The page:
Once they reached the movie theater, they'd lock up their bikes in front and scurry through an exit door propped open by the smokers that worked the concession stand. It was a discovery that had been made after many weeks of staking out the place, carefully timing their entry. The rush they felt the first time they sneaked in didn't diminish with each subsequent visit. Usually, they could only catch the first half of a film before they had to head home. New releases came weeks, even months later to their town. But Odette and Lincoln didn't care. The movies taught them about kissing and sex, love and heartbreak, life and death. It showed them other lifestyles, the lavishly rich, the piss poor, and left them feeling altogether ordinary. This fantasy life enticed them like a drug, gluing them to their seats. They found themselves staying for just a few minutes longer each time until one day, they slipped out during the end credits and found that it was dark outside.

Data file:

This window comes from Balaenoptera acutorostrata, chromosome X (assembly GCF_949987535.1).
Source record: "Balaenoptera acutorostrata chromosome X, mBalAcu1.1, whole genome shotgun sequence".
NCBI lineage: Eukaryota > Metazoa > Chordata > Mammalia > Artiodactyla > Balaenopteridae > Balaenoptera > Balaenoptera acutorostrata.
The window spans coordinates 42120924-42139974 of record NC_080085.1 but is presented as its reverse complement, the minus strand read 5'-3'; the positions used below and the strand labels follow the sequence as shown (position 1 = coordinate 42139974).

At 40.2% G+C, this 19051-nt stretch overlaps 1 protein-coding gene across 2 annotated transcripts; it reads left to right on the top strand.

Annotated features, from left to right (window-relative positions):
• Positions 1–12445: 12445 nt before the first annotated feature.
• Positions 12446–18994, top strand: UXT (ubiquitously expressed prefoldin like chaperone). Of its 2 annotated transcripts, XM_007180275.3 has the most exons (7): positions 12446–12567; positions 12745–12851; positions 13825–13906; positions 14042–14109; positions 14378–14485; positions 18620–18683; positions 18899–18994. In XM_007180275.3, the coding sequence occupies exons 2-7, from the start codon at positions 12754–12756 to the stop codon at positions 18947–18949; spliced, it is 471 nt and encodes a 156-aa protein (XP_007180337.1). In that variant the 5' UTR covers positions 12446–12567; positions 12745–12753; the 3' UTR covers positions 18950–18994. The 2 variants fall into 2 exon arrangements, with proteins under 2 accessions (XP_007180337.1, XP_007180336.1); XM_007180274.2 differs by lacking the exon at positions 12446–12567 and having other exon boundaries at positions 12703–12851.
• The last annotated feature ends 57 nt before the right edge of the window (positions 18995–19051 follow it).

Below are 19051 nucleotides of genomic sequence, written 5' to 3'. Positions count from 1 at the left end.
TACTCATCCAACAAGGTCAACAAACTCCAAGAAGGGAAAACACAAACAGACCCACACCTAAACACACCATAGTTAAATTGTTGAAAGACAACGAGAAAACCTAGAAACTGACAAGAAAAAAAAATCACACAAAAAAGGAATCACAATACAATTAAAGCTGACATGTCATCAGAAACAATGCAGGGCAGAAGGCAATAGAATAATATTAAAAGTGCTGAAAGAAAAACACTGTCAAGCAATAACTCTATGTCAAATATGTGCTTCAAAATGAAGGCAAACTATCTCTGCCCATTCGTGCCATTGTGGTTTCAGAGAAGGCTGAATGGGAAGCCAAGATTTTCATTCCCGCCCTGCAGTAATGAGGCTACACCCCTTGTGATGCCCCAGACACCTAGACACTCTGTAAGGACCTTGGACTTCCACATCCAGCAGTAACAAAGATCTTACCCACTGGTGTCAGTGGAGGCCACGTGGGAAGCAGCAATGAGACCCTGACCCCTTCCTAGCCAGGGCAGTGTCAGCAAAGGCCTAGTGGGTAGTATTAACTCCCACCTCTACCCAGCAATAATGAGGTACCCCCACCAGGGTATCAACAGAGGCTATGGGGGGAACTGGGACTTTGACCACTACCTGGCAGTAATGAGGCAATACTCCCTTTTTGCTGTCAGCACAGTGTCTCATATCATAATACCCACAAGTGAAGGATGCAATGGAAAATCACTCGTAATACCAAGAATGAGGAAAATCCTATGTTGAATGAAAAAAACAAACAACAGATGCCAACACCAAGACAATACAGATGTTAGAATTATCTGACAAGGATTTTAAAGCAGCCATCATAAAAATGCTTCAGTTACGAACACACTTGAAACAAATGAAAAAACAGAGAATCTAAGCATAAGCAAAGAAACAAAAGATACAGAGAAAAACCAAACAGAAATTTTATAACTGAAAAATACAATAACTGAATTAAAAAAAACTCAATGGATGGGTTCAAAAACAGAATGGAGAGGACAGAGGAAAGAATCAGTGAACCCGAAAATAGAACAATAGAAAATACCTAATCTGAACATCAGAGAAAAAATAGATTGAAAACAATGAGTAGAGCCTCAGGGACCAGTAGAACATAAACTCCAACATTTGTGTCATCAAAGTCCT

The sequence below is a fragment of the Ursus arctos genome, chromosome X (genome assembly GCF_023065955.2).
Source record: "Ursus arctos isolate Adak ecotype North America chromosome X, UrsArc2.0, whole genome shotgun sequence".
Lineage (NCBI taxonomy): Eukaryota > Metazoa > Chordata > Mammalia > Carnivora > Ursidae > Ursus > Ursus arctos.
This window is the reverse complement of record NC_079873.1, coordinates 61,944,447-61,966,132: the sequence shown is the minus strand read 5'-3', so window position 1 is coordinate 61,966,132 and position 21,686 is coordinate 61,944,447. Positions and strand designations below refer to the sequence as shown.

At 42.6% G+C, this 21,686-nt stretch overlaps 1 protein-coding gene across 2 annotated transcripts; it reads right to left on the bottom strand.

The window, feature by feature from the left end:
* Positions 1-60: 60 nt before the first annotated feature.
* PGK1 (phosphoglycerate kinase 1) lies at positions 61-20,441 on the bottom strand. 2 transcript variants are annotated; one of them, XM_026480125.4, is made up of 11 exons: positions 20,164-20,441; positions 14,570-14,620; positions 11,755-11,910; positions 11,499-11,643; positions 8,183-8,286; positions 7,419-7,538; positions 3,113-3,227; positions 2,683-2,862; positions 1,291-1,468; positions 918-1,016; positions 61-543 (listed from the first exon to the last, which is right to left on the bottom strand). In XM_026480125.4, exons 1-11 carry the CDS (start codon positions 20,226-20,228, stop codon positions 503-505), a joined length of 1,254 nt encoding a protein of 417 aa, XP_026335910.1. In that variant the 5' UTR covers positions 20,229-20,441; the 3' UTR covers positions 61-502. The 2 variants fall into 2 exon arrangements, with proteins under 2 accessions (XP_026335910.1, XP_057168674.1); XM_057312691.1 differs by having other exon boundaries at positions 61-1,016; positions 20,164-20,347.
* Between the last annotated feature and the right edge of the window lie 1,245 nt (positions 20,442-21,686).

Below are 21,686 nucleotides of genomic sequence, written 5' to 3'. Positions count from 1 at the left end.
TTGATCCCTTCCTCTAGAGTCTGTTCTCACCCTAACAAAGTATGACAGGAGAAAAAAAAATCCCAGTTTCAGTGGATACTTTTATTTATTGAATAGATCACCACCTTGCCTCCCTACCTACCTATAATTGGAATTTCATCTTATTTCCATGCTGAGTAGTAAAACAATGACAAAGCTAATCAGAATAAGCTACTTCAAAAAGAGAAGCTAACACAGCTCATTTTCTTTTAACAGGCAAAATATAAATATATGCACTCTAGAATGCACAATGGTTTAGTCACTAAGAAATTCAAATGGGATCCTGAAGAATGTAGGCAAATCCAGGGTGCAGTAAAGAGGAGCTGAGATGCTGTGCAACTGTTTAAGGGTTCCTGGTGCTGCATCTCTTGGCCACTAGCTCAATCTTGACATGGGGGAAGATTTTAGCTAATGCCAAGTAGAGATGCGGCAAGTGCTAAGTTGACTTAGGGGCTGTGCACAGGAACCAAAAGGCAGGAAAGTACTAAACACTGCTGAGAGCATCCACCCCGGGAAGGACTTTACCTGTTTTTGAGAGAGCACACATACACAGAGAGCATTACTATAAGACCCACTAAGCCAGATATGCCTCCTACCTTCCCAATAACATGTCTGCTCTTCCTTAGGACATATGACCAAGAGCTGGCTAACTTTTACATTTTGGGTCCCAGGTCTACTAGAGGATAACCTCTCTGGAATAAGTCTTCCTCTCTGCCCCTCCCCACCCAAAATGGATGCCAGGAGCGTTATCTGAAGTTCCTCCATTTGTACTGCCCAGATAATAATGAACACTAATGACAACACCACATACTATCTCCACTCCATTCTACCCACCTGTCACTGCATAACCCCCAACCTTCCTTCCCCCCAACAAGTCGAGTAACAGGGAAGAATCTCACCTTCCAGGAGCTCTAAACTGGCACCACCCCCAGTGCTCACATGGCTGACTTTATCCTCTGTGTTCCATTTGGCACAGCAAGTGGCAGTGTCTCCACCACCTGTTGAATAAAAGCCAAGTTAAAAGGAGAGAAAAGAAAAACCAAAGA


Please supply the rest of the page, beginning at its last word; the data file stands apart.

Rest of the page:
“Crap, Odie! Ba's going to be so pissed.” 

            “I know, I know. Okay, let me think.”

            They hopped on their bikes and began pedaling. Odette started to concoct a lie, something that made sense. She felt a chill of panic slip over her; they were going through the woods now and it was hard to see. Twisted roots made the spokes on their tires rattle, she smelled the smoke and lighter fluid before she saw the shadows of the boys. Suddenly, Lincoln yelped. He had hit a rut and the handles slipped out of his grip, sending his small frame up and over into the soft dirt. Odette jumped off her bike to try and help her brother, but his ankle had turned underneath him and he was whimpering. 

            “Hey, what's going on here?” a voice drawled behind her.

            “Nothing,” Odette snapped back. “It's just a fall. We're leaving.”

            “Here, let us help you,” another voice leered.

            “No, we're fine. Thanks.”

            “Aw, what's the matter? You're too good for our help?”

            “Odie, it really hurts.”

            “Aw, it really hurts,” purred another voice. “Should we call a doctor?”

            They were surrounded now. Odette thought there were only four or five boys, but she couldn't be sure. Lincoln seemed to not pick up on what was going on.